Who are the neutrals?
How does community dispute resolution
What types of disputes are handled
at Community Dispute Resolution Centers?
Why should I contact a Community Dispute
Q: What Services Are Available?
Community Dispute Resolution Centers provide a variety of
services, including mediation, conciliation, group facilitation
and arbitration. In addition to providing dispute resolution services,
many centers provide educational services in their communities,
such as working in schools to teach nonviolent conflict resolution skills to students, staff and parents.
Q: Who Are the Neutrals?
Community Dispute Resolution Center mediators and arbitrators
come from a variety of backgrounds and are recruited by the
centers from their local communities. All mediators complete
at least 30 hours of basic mediation training, fulfill a
supervised apprenticeship, and participate in continuing
education. Mediators who work in specialized areas such as
child custody/visitation and parent/child mediation complete
at least 12 additional hours of specialized training.
Q: How Does Community Dispute
When you contact the center, staff will ask you for some
general information about the nature of your conflict and
explain the processes that are available to help you.
If the case is appropriate for dispute resolution services,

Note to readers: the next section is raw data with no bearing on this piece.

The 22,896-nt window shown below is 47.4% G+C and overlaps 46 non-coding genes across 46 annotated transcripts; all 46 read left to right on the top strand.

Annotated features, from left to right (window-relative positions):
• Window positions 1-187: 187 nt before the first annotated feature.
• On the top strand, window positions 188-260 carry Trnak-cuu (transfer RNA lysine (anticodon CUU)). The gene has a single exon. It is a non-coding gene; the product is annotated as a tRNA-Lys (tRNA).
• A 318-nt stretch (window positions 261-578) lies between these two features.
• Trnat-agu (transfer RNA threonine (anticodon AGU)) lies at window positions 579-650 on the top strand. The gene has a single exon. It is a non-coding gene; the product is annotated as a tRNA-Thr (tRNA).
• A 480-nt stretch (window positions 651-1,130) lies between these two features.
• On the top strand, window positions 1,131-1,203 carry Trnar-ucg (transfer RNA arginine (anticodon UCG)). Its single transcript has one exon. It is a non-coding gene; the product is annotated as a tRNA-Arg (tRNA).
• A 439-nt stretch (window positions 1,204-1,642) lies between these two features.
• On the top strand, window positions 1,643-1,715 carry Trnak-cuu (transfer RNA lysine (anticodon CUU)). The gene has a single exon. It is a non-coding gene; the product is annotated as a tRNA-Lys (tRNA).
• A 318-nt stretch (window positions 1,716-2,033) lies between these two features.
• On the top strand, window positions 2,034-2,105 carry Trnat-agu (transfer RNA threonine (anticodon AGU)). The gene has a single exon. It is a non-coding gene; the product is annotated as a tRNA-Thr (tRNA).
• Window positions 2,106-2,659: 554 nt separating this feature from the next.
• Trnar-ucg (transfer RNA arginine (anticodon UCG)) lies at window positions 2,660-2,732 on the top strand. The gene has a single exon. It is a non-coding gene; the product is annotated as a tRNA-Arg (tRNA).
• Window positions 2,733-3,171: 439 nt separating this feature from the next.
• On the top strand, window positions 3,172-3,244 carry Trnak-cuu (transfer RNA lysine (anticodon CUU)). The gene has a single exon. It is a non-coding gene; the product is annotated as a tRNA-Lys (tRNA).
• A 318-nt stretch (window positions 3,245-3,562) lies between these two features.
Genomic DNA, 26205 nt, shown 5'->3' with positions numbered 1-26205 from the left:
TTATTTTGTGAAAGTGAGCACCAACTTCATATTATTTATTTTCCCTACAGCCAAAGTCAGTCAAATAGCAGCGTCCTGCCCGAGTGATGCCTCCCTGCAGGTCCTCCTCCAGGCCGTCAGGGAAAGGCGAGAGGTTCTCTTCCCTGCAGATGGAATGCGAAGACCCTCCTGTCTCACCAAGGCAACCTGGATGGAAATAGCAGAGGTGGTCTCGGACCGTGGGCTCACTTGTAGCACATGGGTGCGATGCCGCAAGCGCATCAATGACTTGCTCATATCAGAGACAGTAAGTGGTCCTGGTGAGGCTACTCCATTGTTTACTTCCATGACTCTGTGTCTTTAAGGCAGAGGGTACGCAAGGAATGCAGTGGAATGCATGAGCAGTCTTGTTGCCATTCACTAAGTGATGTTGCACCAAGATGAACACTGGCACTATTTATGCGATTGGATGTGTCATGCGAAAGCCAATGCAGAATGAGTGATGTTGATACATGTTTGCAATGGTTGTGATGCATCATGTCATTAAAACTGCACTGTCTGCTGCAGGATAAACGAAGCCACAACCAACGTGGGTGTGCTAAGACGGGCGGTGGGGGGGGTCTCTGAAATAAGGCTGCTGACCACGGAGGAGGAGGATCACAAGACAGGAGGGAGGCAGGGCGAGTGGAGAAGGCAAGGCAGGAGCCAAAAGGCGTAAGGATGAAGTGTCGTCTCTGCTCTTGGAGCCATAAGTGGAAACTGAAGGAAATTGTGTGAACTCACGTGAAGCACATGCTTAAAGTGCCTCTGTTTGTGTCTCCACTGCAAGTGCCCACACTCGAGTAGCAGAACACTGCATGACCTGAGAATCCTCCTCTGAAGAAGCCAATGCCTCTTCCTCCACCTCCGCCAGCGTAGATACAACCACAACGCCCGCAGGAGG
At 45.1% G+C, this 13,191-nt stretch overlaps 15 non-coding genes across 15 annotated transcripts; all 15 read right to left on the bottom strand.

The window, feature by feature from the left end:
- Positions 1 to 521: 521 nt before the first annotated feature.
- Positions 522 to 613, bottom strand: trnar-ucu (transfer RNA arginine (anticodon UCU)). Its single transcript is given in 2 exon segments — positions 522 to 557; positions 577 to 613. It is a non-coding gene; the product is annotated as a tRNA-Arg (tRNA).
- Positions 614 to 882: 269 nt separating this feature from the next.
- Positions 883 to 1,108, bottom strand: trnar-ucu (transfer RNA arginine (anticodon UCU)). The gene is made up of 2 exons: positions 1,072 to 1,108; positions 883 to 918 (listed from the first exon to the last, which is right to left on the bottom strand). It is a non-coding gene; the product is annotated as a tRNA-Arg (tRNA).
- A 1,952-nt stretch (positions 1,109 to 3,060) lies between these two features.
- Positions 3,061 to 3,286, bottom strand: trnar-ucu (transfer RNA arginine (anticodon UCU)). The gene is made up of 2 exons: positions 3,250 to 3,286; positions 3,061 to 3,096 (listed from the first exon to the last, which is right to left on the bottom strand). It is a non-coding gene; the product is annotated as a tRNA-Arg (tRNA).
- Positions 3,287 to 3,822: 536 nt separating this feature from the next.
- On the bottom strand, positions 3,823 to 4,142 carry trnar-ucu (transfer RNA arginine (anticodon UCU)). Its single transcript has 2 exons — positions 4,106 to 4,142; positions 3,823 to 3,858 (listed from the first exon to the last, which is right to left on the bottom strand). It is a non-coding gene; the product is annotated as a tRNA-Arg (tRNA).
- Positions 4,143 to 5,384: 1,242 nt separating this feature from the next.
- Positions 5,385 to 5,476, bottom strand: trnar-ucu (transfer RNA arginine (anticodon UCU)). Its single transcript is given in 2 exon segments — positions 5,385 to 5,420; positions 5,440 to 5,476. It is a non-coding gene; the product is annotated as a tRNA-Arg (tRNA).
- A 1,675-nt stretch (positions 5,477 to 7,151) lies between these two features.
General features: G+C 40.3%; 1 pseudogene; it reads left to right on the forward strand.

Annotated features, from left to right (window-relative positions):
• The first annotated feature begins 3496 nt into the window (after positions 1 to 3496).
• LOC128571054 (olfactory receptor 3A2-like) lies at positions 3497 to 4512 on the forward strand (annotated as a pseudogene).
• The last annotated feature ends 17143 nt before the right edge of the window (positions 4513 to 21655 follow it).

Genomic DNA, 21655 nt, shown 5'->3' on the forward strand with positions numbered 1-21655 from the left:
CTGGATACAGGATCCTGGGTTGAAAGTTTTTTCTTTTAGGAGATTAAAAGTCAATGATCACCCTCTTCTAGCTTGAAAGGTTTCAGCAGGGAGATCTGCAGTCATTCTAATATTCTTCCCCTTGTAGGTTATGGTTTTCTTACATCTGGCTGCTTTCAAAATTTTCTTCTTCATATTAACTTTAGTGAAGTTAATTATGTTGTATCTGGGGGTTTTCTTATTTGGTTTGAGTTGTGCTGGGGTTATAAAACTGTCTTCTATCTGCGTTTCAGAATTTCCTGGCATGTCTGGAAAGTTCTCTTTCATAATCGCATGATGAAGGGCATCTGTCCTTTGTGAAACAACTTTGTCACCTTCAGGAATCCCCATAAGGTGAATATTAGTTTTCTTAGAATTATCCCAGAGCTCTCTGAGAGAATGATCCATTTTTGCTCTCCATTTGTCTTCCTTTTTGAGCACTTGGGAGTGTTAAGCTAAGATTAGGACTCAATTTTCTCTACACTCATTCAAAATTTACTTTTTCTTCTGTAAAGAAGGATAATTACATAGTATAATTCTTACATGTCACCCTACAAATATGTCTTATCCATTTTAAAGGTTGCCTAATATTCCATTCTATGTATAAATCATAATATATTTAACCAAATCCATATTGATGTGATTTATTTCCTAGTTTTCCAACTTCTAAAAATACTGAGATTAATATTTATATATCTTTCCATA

staff will contact the other party and try to schedule an
appointment at a time convenient to both of you. Sometimes
staff can help you resolve the dispute without the need for
an in-person meeting.
In mediation, the mediator will explain the process in greater
depth and offer each of you uninterrupted time to discuss
how the conflict has affected each of you. With the assistance
of the mediator, both parties will identify issues, discuss
options, and explore potential solutions. At the request
of both parties, a mediator can help you write an agreement
that incorporates any agreed-upon solutions.
Q: What Types of Disputes Are
Handled at Community Dispute Resolution Centers?
Every year, over 90,000 New Yorkers utilize the CDRCs to
resolve wide range of civil, criminal and family disputes
- Landlords and Tenants
- Parents and Children
- Families and Schools
- Consumers and Merchants
Centers also help resolve child custody and visitation,
public policy, and employment disputes. Centers may also
assist in dialogue between victims of crime and offenders.
Q: Why Should I Contact a Community
Dispute resolution services provided
by a CDRC are confidential, pursuant to New York State law (22 NYCRR 116 & Article 21-A).
Services are provided at little or
Parties have more control over the
process and the results than in litigation. A mediator
cannot impose a solution on the parties.
Processes like mediation can preserve
and strengthen important relationships.
Agreements are tailored to the individual
needs and interests of the parties.
Parties may agree to solutions that
they cannot otherwise obtain in court.
In 75% of the cases that are mediated,
parties reach a mutually acceptable agreement.
According to a recent statewide survey,
90% of people who mediated their case felt that
mediation was a good way to address the dispute even when
they did not reach agreement on all of the issues.
Agreements can be put into writing
at the parties' request.
CDRCs can access interpreters, who
are available at no cost to the parties.